Wait, even when trying to explain how his velocity has increased?

“Yeah,” he insisted. “Because I think over the last couple years, when you’re not throwing with confidence and you’re thinking: ‘Where do my hands need to be? Or where does my front side need to be when I break my hands? Or how am I moving?’ Your body can’t do a thing like that and compete at the same time. You can’t move quickly. You’re not going to have the same conviction behind the ball. That’s what I meant when I said it’s about confidence.”

Whatever the reason, the difference in results is impossible to ignore. Five appearances into the season, Doolittle has yet to allow a batter to reach base. He has faced 14 of them. He has retired 14 of them (six via strikeout). He has thrown only 46 pitches in total, 35 of them strikes.

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Bullpen blows first lead, Nats drop series in Pittsburgh (updated)

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PITTSBURGH – The Nationals’ formula for success this season, tried and true through the first 10 games, went awry this afternoon at PNC Park. They got the five-inning start that to date has guaranteed victory, only to watch Patrick Corbin fade in the sixth and one of their most-trusted relievers, Steve Cishek, give up the lead in the seventh.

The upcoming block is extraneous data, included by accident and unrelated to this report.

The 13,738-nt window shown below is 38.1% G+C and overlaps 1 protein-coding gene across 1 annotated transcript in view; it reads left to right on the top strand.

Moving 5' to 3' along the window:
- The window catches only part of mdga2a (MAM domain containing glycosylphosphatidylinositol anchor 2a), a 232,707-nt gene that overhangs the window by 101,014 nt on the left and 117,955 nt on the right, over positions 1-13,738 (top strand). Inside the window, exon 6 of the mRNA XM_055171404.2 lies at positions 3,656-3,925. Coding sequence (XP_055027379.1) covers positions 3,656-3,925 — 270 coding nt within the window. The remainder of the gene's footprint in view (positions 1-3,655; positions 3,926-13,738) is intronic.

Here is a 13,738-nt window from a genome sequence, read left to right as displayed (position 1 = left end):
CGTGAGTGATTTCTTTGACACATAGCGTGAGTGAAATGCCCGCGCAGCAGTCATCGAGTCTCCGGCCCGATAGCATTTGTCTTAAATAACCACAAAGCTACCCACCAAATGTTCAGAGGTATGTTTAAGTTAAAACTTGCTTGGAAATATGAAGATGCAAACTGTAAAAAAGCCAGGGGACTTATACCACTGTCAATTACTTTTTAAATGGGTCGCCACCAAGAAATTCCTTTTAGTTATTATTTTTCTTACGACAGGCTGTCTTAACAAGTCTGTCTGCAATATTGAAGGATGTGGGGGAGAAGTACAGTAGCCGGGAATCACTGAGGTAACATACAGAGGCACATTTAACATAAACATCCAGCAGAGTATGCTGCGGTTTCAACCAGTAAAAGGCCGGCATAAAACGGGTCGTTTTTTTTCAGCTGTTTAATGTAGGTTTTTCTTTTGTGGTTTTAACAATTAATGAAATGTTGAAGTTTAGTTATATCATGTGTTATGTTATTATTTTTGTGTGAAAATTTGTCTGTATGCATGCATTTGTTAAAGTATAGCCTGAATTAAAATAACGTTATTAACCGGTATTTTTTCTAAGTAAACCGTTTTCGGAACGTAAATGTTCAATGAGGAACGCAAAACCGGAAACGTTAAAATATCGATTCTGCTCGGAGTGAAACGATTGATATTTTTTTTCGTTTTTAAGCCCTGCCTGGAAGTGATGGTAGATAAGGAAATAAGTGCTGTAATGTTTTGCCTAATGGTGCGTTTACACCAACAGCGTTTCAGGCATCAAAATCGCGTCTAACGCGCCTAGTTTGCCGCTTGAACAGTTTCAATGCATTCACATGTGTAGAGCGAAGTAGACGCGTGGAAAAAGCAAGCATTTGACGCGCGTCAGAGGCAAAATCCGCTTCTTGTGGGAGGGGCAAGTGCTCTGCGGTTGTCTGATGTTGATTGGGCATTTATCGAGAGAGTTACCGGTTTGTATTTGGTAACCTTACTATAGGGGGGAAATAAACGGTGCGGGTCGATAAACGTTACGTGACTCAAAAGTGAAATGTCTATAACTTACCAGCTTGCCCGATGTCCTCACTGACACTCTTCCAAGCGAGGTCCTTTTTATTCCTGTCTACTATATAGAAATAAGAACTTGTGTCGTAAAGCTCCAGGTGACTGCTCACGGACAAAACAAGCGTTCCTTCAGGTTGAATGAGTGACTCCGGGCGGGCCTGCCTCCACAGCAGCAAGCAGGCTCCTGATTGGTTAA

Throw in their worst defensive showing of the year, and what was shaping up to be a simple win over the Pirates in their series finale instead morphed into a 5-3 loss that devolved rather abruptly on this 42-degree Easter Sunday.

“Those little things, we got to clean up,” said manager Davey Martinez in one of several rare displays of public criticism of his team over the last few days. “We can’t give teams extra outs. We’re not going to win games like that.”

Corbin’s sixth-inning woes turned a three-run lead into a one-run lead. Cishek then gave up three runs himself in the bottom of the seventh, the first time the Nationals’ so-called “A” bullpen has blown a late lead.

There were other mistakes along the way. Third baseman Maikel Franco was charged with three errors, two of them on one play. The lineup failed to take advantage of late scoring opportunities after plating three early runs. And Josh Bell was narrowly thrown out at the plate trying to score from first on Franco’s seventh-inning double to left, aggressively waved around by third base coach Gary DiSarcina.

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Adams adapting to less playing time, Strange-Gordon drives home

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PITTSBURGH – Riley Adams has been a No. 1 catcher most of his life. He played all the time at the University of San Diego. He topped 400 plate appearances in the Blue Jays farm system in both 2018 and 2019.